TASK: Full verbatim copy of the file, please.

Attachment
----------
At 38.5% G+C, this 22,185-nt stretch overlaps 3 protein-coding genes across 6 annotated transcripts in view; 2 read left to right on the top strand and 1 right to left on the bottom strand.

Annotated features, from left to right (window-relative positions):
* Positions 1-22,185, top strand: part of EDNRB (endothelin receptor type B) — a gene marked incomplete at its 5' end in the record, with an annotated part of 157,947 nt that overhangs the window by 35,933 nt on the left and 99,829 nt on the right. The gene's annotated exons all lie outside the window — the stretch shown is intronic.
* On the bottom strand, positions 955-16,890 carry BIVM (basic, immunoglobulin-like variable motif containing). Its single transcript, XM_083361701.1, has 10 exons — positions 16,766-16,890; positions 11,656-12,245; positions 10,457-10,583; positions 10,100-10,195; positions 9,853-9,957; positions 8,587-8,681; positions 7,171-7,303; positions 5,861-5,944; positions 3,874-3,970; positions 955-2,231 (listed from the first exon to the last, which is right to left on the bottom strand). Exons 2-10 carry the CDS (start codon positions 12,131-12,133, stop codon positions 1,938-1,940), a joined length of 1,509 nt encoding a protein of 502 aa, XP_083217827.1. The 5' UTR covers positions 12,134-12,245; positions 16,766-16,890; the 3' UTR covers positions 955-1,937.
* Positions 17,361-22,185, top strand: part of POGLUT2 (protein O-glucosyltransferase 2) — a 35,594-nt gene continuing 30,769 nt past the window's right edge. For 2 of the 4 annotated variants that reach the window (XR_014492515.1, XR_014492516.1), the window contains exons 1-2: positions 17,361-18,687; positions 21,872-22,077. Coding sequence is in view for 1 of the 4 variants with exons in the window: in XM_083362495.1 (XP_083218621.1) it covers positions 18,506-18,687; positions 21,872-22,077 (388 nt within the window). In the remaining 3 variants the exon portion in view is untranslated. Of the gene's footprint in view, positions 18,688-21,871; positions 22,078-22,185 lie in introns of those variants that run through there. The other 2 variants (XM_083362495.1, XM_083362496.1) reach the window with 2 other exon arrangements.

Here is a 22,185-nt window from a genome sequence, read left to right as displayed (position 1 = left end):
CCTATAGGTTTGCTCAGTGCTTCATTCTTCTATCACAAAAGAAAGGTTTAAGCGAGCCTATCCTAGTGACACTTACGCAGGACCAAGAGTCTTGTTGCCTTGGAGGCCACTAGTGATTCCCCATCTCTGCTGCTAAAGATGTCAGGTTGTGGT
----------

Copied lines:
At 38.5% G+C, this 22,185-nt stretch overlaps 3 protein-coding genes across 6 annotated transcripts in view; 2 read left to right on the top strand and 1 right to left on the bottom strand.

Annotated features, from left to right (window-relative positions):
* Positions 1-22,185, top strand: part of EDNRB (endothelin receptor type B) — a gene marked incomplete at its 5' end in the record, with an annotated part of 157,947 nt that overhangs the window by 35,933 nt on the left and 99,829 nt on the right. The gene's annotated exons all lie outside the window — the stretch shown is intronic.
* On the bottom strand, positions 955-16,890 carry BIVM (basic, immunoglobulin-like variable motif containing). Its single transcript, XM_083361701.1, has 10 exons — positions 16,766-16,890; positions 11,656-12,245; positions 10,457-10,583; positions 10,100-10,195; positions 9,853-9,957; positions 8,587-8,681; positions 7,171-7,303; positions 5,861-5,944; positions 3,874-3,970; positions 955-2,231 (listed from the first exon to the last, which is right to left on the bottom strand). Exons 2-10 carry the CDS (start codon positions 12,131-12,133, stop codon positions 1,938-1,940), a joined length of 1,509 nt encoding a protein of 502 aa, XP_083217827.1. The 5' UTR covers positions 12,134-12,245; positions 16,766-16,890; the 3' UTR covers positions 955-1,937.
* Positions 17,361-22,185, top strand: part of POGLUT2 (protein O-glucosyltransferase 2) — a 35,594-nt gene continuing 30,769 nt past the window's right edge. For 2 of the 4 annotated variants that reach the window (XR_014492515.1, XR_014492516.1), the window contains exons 1-2: positions 17,361-18,687; positions 21,872-22,077. Coding sequence is in view for 1 of the 4 variants with exons in the window: in XM_083362495.1 (XP_083218621.1) it covers positions 18,506-18,687; positions 21,872-22,077 (388 nt within the window). In the remaining 3 variants the exon portion in view is untranslated. Of the gene's footprint in view, positions 18,688-21,871; positions 22,078-22,185 lie in introns of those variants that run through there. The other 2 variants (XM_083362495.1, XM_083362496.1) reach the window with 2 other exon arrangements.

Here is a 22,185-nt window from a genome sequence, read left to right as displayed (position 1 = left end):
CCTATAGGTTTGCTCAGTGCTTCATTCTTCTATCACAAAAGAAAGGTTTAAGCGAGCCTATCCTAGTGACACTTACGCAGGACCAAGAGTCTTGTTGCCTTGGAGGCCACTAGTGATTCCCCATCTCTGCTGCTAAAGATGTCAGGTTGTGGT